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Chronic rhinosinusitis (CRS) affects between 7% and 15.5% of the US population. In Europe, the latest estimates put prevalence at 10.9%.1 ,2 The condition produces symptoms such as nasal congestion, facial pressure/pain, purulent nasal drainage and is associated with significant fatigue and decreased productivity. While complications from the disease are rare, CRS is often treated with antibiotics, based on an older understanding that CRS results from bacterial infection. Newer data strongly suggest that CRS results from chronic inflammation of the sinonasal mucosa.3 Among otolaryngologists, the treatment strategy has shifted towards the use of antiinflammatory medications, such as topical and systemic corticosteroids. Choosing the optimal, …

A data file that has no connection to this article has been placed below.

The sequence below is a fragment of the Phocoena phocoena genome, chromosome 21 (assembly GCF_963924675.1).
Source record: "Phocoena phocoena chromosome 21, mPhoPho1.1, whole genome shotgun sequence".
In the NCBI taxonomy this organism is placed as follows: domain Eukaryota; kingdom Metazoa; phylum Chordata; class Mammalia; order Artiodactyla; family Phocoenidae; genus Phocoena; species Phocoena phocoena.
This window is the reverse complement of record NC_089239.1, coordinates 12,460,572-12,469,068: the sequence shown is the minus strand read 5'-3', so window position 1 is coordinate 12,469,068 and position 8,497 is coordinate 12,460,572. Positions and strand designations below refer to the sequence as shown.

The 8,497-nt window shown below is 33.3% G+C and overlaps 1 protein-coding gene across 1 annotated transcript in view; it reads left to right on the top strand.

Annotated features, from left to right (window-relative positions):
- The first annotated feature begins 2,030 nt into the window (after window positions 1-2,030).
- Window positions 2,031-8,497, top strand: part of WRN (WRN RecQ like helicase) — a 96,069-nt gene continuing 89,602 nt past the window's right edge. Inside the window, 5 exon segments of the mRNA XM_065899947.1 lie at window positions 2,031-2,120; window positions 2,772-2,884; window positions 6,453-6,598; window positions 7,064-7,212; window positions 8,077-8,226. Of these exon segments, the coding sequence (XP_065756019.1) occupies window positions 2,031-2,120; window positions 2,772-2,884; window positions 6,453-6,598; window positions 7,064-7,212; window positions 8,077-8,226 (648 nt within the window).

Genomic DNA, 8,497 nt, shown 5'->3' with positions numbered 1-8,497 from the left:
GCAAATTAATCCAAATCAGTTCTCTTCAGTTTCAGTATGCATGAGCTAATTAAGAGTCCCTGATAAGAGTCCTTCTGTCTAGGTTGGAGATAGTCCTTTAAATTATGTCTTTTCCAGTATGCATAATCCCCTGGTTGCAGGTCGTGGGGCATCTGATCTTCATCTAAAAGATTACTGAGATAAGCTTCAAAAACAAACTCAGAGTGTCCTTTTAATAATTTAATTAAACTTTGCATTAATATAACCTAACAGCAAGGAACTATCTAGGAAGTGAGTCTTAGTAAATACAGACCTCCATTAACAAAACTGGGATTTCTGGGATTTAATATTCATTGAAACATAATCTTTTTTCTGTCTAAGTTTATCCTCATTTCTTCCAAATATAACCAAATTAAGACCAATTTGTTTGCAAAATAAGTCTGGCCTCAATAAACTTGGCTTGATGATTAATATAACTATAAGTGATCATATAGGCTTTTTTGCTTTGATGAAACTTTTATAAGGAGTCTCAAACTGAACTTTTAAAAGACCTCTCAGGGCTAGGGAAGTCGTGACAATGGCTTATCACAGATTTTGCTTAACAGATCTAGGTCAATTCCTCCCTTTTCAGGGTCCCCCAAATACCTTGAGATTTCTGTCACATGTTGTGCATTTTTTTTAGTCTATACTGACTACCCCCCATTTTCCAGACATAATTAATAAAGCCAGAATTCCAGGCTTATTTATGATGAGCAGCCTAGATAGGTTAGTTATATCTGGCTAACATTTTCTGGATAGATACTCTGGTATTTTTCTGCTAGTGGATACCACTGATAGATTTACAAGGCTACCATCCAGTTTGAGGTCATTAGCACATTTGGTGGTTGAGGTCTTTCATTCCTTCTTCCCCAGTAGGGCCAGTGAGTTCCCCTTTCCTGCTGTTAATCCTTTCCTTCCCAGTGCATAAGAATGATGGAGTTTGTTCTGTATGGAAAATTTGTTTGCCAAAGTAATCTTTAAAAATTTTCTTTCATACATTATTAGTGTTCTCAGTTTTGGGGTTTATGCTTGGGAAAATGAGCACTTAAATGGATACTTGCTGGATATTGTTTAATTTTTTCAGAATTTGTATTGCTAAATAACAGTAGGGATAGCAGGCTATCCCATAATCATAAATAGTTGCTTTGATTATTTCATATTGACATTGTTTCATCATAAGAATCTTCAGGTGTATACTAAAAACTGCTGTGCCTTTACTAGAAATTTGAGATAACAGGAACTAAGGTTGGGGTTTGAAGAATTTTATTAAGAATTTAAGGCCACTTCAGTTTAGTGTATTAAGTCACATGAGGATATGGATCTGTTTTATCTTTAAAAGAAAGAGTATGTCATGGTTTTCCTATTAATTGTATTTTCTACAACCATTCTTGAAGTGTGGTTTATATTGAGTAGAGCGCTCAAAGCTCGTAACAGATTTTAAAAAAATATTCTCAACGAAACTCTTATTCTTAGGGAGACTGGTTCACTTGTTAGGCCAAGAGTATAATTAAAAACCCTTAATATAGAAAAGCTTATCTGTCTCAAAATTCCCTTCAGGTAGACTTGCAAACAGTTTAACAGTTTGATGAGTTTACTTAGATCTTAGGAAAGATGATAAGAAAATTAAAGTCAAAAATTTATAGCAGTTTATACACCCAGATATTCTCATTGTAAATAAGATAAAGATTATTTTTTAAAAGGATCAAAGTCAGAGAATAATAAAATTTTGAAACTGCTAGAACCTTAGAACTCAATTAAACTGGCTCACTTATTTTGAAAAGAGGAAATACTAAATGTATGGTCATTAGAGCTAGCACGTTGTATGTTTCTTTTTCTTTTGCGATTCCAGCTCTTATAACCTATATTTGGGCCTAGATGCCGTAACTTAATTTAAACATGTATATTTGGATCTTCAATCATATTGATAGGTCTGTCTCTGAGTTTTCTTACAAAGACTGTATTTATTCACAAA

Competing interests None declared.
Provenance and peer review Commissioned; internally peer reviewed.